A study published in The Lancet concludes that one additional drink per day increases a person's risk of stroke, coronary disease, heart failure, fatal hypertensive disease, and fatal aortic aneurysm. Alcohol may not be to blame, but we can't determine this because the authors didn't even bother to collect data on it.
Food & Nutrition
The Environmental Working Group has once again released their Dirty Dozen list — the fruits and veggies they say are covered in pesticides. One minor detail: organic produce contains pesticides, too, but that doesn't quite fit their narrative.
Just when you thought you've seen it all, now we have "healthy" organic soda from Red Bull. In a way, that's appropriate, because the company's claims are all kinds of different shades of bull. It's almost funny.
In our latest #KuriousKiddos segment, Elliot and Sullivan want to know whether or not the legend of swallowing gum is true.. Will you become part Wrigley if you swallow the rubbery goodness?
A viral video by "Attn:", an activist website that produces extremely popular segments, is spreading lies about food processing in the United States and Europe. Don't fall for it.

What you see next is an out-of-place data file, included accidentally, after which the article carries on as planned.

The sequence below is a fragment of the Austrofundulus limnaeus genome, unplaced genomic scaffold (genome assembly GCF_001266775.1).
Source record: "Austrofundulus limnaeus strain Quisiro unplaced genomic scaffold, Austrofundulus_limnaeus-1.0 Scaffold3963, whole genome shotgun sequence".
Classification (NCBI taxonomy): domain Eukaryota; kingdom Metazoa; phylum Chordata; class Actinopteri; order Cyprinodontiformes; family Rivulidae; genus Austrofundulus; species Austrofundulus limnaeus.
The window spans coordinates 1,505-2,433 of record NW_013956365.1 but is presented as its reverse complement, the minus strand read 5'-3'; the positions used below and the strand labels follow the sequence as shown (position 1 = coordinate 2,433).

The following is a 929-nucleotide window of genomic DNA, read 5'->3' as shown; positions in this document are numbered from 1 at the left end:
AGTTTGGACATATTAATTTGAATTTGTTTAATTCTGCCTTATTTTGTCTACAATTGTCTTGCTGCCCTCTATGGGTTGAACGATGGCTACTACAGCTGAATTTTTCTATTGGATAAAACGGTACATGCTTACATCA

Here is – formatted as scientism, rather than science – what the popular press says about Easter Candy.
Foodies – and you know who they are – may be turning against quinoa, the healthy grain. It's not because they feel guilty for having made poor people in South America suffer. Instead, it's due to "processing."
Newer tests can substantially speed up the determination of the causative pathogens in outbreaks of foodborne illnesses. However, because they don't provide all the detail of older culturing methods, they could make it more difficult for clear epidemiological results. A combination of methods is likely the best way to go.
Just ahead of barbecue season, here's something to stress about: grilling and charring red meat, chicken, and fish at high temps could lead to high blood pressure, according to a recent study from the American Heart Association. But don't cancel your upcoming BBQ invites just yet — it's all in the way you cook your burger, and how often.
The latest data from the Centers for Disease Control on obesity trends are mixed. Adults – especially women – continued to gain, but the same wasn't true for younger folks. Maybe, just maybe, there's hope on the horizon for diminishing the obesity epidemic.
Added sugars are the focus of the latest nutrition culture wars, with articles helping us find "hidden" sugars. You know, the ones listed on the ingredients labels. The problem isn't really added sugar — it's over-consumption.